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Huawei’s CFO Arrested at U.S. Request, Sparking Outrage in China

Josh Wingrove, Natalie Obiko Pearson and Mark Gurman

(Bloomberg) -- Huawei Technologies Co.’s chief financial officer was arrested in Canada over potential violations of U.S. sanctions on Iran, provoking outrage from China and complicating thorny trade negotiations just as they enter a critical juncture.

China’s embassy in Canada demanded the U.S. and its neighbor “rectify wrongdoings” and free Wanzhou Meng, who is also deputy chairwoman and the daughter of Huawei founder Ren Zhengfei. U.S. equity futures and Asian stocks slid as the episode reignited concerns about U.S.-Chinese tensions.

Meng’s arrest is likely to be regarded back home as an attack on one of China’s foremost corporate champions. While Alibaba Group Holding Ltd. and Tencent Holdings Ltd. dominate headlines thanks to flashy growth and high-profile billionaire founders, Ren’s company is by far China’s most global technology company, with operations spanning Africa, Europe and Asia.

China wants the U.S. and Canada “to clarify the grounds for the detention, to release the detainee and earnestly safeguard the legitimate rights and interests of the person involved,” Foreign Ministry spokesman Geng Shuang said Thursday at a press briefing.

Meng faces extradition to the U.S., said Ian McLeod, a Canada Justice Department spokesman, declining to elaborate. She was arrested Dec. 1 after the U.S. Department of Justice in April opened an investigation into whether the leading telecommunications-equipment maker sold gear to Iran despite sanctions on exports to the region.

The U.S. Department of Justice didn’t immediately respond to a request for comment Thursday.

Meng’s arrest came on the day that Donald Trump and Xi Jinping dined in Buenos Aires, setting in motion a truce in the rising U.S.-China trade tensions. But Huawei itself already had been a flashpoint between Washington and Beijing.

Huawei’s ambitions span artificial intelligence and chipmaking to fifth-generation wireless. That last effort, a massive push into the future of mobile and internet communications, has raised hackles in the U.S. and become a focal point for American attempts to contain China’s ascendancy. Shares in several of its suppliers, from Sunny Optical Technology Group Co. and Largan Precision Co. to MediaTek Inc., fell.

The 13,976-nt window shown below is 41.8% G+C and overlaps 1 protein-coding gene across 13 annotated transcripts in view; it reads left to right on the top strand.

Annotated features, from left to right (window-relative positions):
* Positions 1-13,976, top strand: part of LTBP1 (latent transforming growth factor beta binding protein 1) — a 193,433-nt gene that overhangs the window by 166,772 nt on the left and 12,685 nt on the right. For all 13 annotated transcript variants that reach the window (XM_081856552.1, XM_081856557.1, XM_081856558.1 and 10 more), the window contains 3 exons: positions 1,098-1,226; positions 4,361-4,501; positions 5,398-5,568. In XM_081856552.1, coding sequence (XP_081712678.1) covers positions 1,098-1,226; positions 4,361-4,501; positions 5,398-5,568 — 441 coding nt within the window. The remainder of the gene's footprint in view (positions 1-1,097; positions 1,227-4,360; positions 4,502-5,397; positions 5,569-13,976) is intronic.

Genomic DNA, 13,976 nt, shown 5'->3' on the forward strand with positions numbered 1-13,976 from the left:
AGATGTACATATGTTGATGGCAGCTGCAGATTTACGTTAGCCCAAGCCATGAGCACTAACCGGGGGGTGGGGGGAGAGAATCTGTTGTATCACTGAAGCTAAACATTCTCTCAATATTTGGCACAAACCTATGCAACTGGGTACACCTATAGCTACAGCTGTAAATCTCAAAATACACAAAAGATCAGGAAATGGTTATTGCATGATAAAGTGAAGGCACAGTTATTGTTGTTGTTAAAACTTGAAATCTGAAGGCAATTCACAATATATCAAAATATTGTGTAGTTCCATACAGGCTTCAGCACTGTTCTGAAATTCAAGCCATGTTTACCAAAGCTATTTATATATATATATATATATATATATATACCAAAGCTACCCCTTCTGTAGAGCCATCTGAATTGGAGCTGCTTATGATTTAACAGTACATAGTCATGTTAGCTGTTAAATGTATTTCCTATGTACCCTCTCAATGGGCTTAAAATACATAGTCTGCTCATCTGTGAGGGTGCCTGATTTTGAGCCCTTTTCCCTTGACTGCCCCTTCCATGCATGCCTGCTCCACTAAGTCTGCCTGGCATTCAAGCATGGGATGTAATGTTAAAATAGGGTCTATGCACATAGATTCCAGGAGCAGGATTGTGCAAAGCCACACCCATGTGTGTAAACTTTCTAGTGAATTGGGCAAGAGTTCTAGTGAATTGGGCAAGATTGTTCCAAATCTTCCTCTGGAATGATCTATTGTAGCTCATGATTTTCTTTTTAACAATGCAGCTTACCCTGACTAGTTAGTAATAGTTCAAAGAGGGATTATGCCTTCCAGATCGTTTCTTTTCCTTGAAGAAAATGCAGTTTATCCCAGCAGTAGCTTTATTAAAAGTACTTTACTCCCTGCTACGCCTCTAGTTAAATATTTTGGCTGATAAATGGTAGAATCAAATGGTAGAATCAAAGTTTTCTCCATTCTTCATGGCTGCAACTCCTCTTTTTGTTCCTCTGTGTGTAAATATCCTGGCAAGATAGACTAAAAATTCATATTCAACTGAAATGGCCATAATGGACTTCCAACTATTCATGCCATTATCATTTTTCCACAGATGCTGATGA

Ren Zhengfei, a former army engineer, has won acclaim at home for toppling Apple Inc. in smartphones and turning an electronics reseller into a producer of networking gear with revenue surpassing Boeing Co. He is regularly named among China’s top executives, and was among 100 business leaders honored for their contributions as the country celebrates the 40th anniversary of opening its economy. His stature at home is roughly comparable to Bill Gates or Michael Dell in the U.S.

“Tencent and Alibaba may be domestic champions and huge platforms in of their own rights, but Huawei has become a global powerhouse,” said Neil Campling, an analyst at Mirabaud Securities Ltd. It is “5G standards that are at the heart of the wider IP debate and why the U.S. and her allies are now doing everything they can to cut to the heart of the Chinese technology IP revolution.”

Canada’s Globe and Mail newspaper first reported the arrest, about which the U.S. Justice Department declined to comment. A spokeswoman for Canadian Prime Minister Justin Trudeau referred questions to his country’s own justice department. Huawei said the arrest was made on behalf of the U.S. so Meng could be extradited to “face unspecified charges” in the Eastern District of New York.

“The company has been provided very little information regarding the charges and is not aware of any wrongdoing by Ms. Meng,” it said in a statement. “The company believes the Canadian and U.S. legal systems will ultimately reach a just conclusion. Huawei complies with all applicable laws and regulations where it operates, including applicable export control and sanction laws and regulations of the UN, U.S. and EU.”